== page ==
BOB GARFIELD: The CIA didn't invent the use of sentiment analysis. Researchers have been exploring this area for some time and applying mood tracking in all sorts of ways. Johann Bollen is a professor at the Indiana University School of Informatics and Computing. He says that with all the words and observations and opinions now available on the Web, we really can nail the zeitgeist.
JOHANN BOLLEN: For quite awhile, people have been devising computer algorithms to extract information from what they call natural language, to have computers detect a particular sentiment or mood, in general. And these developments really have come to head in the past five or six years, with the availability of very large scale online text databases.
BOB GARFIELD: Who else is using this technology to plumb the zeitgeist?
JOHANN BOLLEN: Recently I’ve seen quite a few publications on analyzing Twitter chatter about symptoms. You can actually extract information from those texts to determine whether that person is infected with a particular viral disease, like H1N1 or influenza. Anything involved with public health, public policy and sort of social-economic phenomena, including the financial markets, is looking at this type of chatter.
BOB GARFIELD: Wall Street’s your particular expertise. You did a, a research study showing that you could predict movements in the market three or four days in advance, based on the public mood beforehand. And you're not just looking for gonna buy/gonna sell. There's other kinds of language that your crawler is looking for. What are the keywords?
JOHANN BOLLEN: Well, it's - it's not just a limited set of keywords. What the algorithm does is that it looks at the particular phrasing, the grammatical structure of tweets. Our sentiment analysis is not limited to just determining positive versus negative mood states. It actually looks at, at the end of range of different dimensions, including calm versus anxious, happy versus sad. And from that emerges a, a pretty sophisticated picture of the general public's mood state at a particular point in time.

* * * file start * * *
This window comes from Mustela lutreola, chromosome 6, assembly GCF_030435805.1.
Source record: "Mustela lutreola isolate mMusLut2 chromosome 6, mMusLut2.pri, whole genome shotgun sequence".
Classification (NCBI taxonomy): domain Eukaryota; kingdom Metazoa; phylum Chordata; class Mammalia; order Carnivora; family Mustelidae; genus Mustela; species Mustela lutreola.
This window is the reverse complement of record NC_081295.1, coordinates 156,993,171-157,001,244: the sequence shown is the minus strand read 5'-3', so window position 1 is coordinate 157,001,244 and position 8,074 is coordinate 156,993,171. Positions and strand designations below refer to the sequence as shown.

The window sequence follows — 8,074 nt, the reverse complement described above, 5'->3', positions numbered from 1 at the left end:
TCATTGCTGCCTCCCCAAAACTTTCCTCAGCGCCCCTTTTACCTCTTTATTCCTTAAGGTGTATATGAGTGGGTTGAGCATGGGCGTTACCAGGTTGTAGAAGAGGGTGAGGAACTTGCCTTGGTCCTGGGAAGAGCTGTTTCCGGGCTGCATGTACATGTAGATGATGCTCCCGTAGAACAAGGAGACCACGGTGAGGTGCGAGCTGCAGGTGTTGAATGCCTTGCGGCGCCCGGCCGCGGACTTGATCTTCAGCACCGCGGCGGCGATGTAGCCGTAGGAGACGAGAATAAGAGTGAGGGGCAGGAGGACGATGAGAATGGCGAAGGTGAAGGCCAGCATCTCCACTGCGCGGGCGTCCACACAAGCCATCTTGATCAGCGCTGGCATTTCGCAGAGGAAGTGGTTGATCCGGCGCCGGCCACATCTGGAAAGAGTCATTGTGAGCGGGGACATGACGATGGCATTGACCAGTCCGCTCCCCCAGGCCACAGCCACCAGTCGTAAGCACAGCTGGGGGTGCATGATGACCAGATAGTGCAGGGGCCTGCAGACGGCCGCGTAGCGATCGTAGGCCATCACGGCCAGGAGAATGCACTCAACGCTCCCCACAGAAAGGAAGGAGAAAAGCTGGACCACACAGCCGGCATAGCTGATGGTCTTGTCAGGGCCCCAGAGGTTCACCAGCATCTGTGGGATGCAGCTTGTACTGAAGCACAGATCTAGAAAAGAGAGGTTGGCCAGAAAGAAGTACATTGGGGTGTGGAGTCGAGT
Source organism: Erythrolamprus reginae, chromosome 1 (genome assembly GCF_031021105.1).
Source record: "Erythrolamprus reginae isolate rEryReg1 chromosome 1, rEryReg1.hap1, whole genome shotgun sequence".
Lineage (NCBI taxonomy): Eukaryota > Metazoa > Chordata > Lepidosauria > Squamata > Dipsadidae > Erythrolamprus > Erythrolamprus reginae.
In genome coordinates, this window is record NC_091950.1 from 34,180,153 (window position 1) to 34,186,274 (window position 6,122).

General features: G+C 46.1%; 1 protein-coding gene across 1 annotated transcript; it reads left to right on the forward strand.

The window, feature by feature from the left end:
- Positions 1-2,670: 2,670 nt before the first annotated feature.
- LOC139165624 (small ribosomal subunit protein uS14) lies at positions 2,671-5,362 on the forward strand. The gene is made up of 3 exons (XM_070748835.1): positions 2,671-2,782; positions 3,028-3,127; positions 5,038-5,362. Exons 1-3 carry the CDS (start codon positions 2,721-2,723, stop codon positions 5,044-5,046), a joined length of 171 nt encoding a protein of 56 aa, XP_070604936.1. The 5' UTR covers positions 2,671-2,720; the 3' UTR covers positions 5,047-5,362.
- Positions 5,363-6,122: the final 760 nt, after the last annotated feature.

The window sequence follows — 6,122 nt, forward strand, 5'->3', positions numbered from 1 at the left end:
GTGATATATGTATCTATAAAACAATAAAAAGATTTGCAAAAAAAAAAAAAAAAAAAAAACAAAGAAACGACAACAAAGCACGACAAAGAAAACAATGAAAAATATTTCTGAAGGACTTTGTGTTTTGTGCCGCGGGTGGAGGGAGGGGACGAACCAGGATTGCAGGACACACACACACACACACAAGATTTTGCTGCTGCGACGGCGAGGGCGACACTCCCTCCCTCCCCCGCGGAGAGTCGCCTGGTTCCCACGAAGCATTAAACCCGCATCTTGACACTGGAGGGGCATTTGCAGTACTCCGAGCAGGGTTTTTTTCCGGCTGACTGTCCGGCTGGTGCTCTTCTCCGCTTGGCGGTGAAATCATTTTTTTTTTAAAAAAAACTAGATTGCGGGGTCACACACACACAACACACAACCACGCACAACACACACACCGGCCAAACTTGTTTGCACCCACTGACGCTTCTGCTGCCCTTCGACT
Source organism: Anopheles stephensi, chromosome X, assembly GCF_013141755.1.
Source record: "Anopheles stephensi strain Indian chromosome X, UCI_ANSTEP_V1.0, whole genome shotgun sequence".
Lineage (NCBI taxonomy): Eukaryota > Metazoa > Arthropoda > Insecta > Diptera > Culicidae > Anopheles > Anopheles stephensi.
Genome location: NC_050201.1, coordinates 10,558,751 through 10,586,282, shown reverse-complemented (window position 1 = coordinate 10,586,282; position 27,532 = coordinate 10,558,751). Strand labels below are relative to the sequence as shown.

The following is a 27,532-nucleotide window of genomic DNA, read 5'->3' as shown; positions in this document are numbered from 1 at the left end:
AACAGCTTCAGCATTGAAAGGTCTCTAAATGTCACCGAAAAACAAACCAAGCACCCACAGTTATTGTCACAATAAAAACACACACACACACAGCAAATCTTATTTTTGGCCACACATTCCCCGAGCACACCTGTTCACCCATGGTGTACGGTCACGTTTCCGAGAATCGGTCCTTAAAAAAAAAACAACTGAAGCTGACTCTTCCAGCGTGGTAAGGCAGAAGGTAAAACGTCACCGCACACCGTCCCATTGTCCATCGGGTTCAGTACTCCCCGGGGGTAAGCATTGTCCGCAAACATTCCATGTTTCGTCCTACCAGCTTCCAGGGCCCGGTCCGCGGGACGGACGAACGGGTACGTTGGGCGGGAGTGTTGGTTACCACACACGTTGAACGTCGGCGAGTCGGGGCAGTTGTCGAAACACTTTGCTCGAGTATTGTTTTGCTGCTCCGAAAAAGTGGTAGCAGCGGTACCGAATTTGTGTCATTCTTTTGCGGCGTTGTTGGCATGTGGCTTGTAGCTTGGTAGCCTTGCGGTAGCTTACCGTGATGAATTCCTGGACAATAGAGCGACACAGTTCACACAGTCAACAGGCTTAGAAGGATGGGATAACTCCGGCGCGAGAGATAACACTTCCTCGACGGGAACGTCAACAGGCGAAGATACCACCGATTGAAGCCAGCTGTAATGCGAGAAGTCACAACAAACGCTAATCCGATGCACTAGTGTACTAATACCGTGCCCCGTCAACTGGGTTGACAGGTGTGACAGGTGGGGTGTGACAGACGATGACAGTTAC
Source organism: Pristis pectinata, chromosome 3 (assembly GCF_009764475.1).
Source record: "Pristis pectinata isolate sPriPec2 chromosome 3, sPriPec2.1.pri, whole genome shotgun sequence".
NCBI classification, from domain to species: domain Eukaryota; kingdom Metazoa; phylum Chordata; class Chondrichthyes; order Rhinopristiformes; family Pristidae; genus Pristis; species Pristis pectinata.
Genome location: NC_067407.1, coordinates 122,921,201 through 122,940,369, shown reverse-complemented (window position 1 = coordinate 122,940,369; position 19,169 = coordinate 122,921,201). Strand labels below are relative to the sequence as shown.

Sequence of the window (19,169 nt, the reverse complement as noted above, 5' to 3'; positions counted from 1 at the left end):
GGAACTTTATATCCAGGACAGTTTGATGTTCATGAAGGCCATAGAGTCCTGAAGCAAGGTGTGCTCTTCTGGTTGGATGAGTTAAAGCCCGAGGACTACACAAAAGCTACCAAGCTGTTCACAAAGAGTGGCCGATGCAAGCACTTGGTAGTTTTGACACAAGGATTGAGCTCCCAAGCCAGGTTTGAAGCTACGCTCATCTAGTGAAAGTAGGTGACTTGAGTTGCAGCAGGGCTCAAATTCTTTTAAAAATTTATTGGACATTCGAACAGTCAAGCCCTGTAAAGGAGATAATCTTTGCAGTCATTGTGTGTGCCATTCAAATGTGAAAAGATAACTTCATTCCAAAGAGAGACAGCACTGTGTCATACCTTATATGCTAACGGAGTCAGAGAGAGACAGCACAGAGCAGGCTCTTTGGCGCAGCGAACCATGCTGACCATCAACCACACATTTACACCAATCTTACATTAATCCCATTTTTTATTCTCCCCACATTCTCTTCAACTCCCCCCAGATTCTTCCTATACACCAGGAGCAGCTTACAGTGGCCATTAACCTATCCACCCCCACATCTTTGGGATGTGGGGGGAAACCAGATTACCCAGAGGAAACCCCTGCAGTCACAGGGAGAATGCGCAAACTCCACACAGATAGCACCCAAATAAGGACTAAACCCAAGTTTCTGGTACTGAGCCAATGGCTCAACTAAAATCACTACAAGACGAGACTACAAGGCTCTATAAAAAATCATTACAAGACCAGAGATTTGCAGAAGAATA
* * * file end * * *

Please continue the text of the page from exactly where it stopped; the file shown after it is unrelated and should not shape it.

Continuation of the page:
BOB GARFIELD: One of the problems with this kind of algorithm is the language itself. Sometimes language, and especially idiom, can be kind of misleading. For example, words like “kill,” “stupid,” “filthy,” even “retarded” can mean the opposite of what they appear to mean; they’re actually superlatives in common parlance. How does the algorithm deal with linguistic misdirection?
JOHANN BOLLEN: It's really difficult to detect sarcasm and irony. And I would actually argue that’s equally true for people. You know, when you send an email you have to be very careful that your particular emotional state isn’t misinterpreted by the person who receives that email. And so, the same applies to our algorithms. They’re – they’re, they’re not fail proof. But when you apply them over tens of millions of tweets on a daily basis, then what you’re detecting is some kind of a general notion of the public's mood state.
BOB GARFIELD: I've been arguing for years that qualitative research, focus groups and the like, are not research at all; they don't generate data. It's statistically insignificant, easily manipulated and, from my perspective, just as likely to be exactly wrong as exactly right.
But it seems to me that what you're dealing with is something that deals with all of my objections, because you've got the world's largest focus group.
JOHANN BOLLEN: You've got about 750 million [LAUGHS] people on Facebook and a couple of hundred million people on Twitter, and those are such large chunks of the world's population, all and all, that you may not have a representative sample, but actually a sample that meets the requirements in terms of significance.
The most important thing here is that when you explicitly ask people about their opinion on a particular topic, very often people say one thing but that's not really what they believe, but that that's what they believe the – the interviewer or the person asking the question would like to hear, that which is socially acceptable.
But online very often it’s anonymous. They disclose a lot about themselves, a lot about
their opinions, and sometimes involuntarily.
BOB GARFIELD: Disinhibited in a good way.
JOHANN BOLLEN: Well, I [LAUGHS] – it’s, it’s not always clear whether it's in a good or a bad way.
But – but at least it’s honest.
BOB GARFIELD: Johann, thank you so much.
JOHANN BOLLEN: My pleasure.
BOB GARFIELD: Johann Bollen is a professor at the Indiana University School of Informatics and Computing.